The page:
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All-Area Singles Player of the Year: Kyler Hartman, Hillcrest

Hillcrest’s Kyler Hartman poses for a portrait at the Tautphaus Park tennis courts on June 30. Hartman is the Post Register’s All-Area Singles Tennis Player of the Year. Taylor Carpenter / tcarpenter@postregister.com

By MARLOWE HEREFORD
mhereford@postregister.com

A day without tennis is unheard of for Kyler Hartman.

The incoming Hillcrest High School junior grew up around tennis thanks to his father, Hillcrest head coach Heath Hartman, playing regularly. Kyler estimates he began playing daily at age 5, and won his first tournament at age 8.

There is no offseason, and he prefers it that way.

“I’m always playing,” he said. “I like competing against different people. It’s fun.”

That background set the foundation for his move to singles after winning last year’s 5A doubles state championship alongside 2016 Hillcrest graduate Spencer Neville. Last year’s success carried over this year, too, as he went undefeated against eastern Idaho competition en route to a 5A District 5-6 singles title and 5A state runner-up finish. The state title match winner, repeat 5A singles state champion Adam Tzeng of Eagle, was the one player to beat Kyler all season.

A year after sharing All-Area Boys Doubles Team of the Year honors with Neville, Kyler is the Post Register’s All-Area Singles Player of the Year.

Kyler has traveled to the likes of Colorado, Nevada, Utah, Montana and Nebraska for U.S. Tennis Association tournaments for much of his life. When winter arrives, he practices indoors. Of all Kyler’s experiences in tennis, Heath said his son’s first year as a Knight made a big difference in how he played as a sophomore.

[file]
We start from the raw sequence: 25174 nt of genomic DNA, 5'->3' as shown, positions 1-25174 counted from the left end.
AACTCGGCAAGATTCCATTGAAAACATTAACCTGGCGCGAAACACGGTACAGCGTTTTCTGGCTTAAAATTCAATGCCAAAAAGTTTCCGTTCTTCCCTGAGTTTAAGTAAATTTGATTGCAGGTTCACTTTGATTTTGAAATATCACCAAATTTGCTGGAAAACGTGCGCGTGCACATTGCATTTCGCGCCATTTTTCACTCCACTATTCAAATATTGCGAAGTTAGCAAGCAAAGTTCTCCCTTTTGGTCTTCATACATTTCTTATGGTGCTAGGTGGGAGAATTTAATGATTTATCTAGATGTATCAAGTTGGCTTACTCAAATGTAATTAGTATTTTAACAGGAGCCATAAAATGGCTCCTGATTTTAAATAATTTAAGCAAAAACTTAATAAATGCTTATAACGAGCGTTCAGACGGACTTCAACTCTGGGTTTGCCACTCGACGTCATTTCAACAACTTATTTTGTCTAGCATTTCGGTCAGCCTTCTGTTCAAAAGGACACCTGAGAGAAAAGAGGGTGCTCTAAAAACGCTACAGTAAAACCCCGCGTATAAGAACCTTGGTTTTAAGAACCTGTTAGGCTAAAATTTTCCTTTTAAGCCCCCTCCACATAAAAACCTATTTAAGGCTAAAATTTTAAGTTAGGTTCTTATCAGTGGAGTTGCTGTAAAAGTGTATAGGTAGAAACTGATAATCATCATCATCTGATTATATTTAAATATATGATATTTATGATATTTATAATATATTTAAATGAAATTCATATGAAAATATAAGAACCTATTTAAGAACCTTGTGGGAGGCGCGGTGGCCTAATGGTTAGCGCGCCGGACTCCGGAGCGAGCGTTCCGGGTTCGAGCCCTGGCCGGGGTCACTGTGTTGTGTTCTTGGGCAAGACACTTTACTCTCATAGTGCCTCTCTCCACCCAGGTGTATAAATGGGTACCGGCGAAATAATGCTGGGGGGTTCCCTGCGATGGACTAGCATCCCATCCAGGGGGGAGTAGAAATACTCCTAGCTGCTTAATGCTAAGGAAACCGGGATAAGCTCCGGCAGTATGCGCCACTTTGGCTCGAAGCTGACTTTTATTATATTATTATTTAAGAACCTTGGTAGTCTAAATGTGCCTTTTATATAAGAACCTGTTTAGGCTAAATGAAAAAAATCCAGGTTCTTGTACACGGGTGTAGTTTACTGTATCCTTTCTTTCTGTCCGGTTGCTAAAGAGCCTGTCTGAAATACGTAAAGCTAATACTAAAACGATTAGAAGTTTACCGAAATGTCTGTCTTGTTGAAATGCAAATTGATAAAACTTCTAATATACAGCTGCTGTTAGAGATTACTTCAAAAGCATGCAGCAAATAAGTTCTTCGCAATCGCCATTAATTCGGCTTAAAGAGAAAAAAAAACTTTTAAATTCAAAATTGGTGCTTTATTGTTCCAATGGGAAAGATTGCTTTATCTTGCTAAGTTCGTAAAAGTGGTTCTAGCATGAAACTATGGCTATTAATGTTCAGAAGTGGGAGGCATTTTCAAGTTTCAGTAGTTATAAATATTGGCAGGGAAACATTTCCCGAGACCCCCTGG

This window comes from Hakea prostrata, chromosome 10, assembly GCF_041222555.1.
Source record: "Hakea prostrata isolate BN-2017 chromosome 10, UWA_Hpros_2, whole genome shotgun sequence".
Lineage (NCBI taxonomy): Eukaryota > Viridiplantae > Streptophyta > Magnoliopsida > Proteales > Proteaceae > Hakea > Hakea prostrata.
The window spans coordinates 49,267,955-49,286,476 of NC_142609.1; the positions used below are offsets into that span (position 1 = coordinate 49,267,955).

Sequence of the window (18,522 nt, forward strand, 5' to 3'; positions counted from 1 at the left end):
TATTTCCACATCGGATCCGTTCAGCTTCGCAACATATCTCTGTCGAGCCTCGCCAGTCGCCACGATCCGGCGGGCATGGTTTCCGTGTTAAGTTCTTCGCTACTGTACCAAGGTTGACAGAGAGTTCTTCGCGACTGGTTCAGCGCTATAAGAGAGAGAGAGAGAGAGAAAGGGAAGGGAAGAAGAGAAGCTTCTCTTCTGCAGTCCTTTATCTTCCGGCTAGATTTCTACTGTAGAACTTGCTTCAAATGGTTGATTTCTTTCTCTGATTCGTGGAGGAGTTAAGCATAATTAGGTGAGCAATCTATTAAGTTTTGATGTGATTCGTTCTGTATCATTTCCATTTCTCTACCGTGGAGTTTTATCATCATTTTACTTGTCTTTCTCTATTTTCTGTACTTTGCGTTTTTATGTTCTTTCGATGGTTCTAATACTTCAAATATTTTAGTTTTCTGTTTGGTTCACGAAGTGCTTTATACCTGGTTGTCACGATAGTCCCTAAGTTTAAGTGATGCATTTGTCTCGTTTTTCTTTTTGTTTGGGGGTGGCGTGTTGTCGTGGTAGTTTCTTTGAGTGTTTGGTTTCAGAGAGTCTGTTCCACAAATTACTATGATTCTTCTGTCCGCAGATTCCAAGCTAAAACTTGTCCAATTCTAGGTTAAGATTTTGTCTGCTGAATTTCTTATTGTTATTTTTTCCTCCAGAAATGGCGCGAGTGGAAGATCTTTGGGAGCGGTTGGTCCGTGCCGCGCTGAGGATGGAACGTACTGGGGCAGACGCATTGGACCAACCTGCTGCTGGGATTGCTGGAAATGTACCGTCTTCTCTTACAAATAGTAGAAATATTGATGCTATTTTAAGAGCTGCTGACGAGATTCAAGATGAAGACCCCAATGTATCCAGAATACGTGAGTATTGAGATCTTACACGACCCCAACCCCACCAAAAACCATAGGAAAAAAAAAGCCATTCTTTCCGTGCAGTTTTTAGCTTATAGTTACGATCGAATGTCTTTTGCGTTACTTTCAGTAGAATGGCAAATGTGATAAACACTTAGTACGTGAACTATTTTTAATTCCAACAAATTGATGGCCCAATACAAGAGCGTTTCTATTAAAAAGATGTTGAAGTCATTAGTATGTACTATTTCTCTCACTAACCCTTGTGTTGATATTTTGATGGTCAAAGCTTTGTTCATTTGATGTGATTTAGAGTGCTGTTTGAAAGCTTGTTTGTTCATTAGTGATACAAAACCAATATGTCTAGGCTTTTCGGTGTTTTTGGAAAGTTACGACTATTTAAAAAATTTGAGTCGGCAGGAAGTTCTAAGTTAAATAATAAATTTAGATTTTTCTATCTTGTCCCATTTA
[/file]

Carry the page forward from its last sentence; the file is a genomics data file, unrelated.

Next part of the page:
“Even though he’s played in tournaments and is traveling around, it was his first time playing high school tennis,” Heath said. “You’re playing for a team. You’re more nervous. That’s one thing that helped him from last year is he’s more relaxed and confident than last year.”

A measuring stick of that progress occurred at the 32-team Capital Invitational in April in Boise, where Kyler played Tzeng for the boys 1 singles bracket title. Tzeng handed Kyler his first loss of the season, but the entire weekend helped him.

“I think he was probably surprised at Capital how well he did,” Heath said. “Once he had a good tournament up there, he had a good chance to play his best to place at state.”

Heath’s prediction proved accurate. Kyler, seeded No. 2, began the state tournament with a tough first-round draw, Mountain View’s Lucas Dibelius. Kyler had never played Dibelius before, and Heath said he anticipated it to be the toughest match until the state title match if he advanced that far. The first round match ended up being Kyler’s closest — a 7-5, 6-4 win.

Kyler said he wanted to try to win state, but he’s still pleased with taking second.

“That was my goal, top two,” Kyler said.

Since state ended, Kyler has been frequenting the courts around Idaho Falls and hitting the road for tournaments. This summer has also provided a reminder that his junior tennis season will come fast. His brother, Tegan, is an incoming Hillcrest freshman and is practicing with Heath and Kyler.

Which begs the question: will Kyler play singles or doubles next spring?

“We’ll have to see,” Kyler said.

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